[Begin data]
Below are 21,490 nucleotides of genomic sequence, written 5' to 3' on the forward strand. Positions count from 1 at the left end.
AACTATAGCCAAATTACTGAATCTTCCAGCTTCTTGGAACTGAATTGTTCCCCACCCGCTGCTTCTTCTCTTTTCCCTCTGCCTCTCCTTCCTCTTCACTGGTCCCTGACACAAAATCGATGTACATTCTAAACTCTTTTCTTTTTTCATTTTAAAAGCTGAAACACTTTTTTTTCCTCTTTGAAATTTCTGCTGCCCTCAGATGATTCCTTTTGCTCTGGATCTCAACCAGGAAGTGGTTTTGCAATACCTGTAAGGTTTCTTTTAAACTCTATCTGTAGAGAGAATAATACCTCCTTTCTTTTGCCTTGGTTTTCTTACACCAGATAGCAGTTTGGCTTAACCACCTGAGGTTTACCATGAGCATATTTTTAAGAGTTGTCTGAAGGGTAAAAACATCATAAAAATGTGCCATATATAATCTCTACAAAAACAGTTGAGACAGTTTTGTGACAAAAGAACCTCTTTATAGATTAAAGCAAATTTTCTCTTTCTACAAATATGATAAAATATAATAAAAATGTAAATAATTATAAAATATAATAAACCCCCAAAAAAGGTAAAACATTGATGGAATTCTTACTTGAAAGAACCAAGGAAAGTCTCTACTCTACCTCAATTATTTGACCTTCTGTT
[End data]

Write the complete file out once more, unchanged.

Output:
Below are 21,490 nucleotides of genomic sequence, written 5' to 3' on the forward strand. Positions count from 1 at the left end.
AACTATAGCCAAATTACTGAATCTTCCAGCTTCTTGGAACTGAATTGTTCCCCACCCGCTGCTTCTTCTCTTTTCCCTCTGCCTCTCCTTCCTCTTCACTGGTCCCTGACACAAAATCGATGTACATTCTAAACTCTTTTCTTTTTTCATTTTAAAAGCTGAAACACTTTTTTTTCCTCTTTGAAATTTCTGCTGCCCTCAGATGATTCCTTTTGCTCTGGATCTCAACCAGGAAGTGGTTTTGCAATACCTGTAAGGTTTCTTTTAAACTCTATCTGTAGAGAGAATAATACCTCCTTTCTTTTGCCTTGGTTTTCTTACACCAGATAGCAGTTTGGCTTAACCACCTGAGGTTTACCATGAGCATATTTTTAAGAGTTGTCTGAAGGGTAAAAACATCATAAAAATGTGCCATATATAATCTCTACAAAAACAGTTGAGACAGTTTTGTGACAAAAGAACCTCTTTATAGATTAAAGCAAATTTTCTCTTTCTACAAATATGATAAAATATAATAAAAATGTAAATAATTATAAAATATAATAAACCCCCAAAAAAGGTAAAACATTGATGGAATTCTTACTTGAAAGAACCAAGGAAAGTCTCTACTCTACCTCAATTATTTGACCTTCTGTT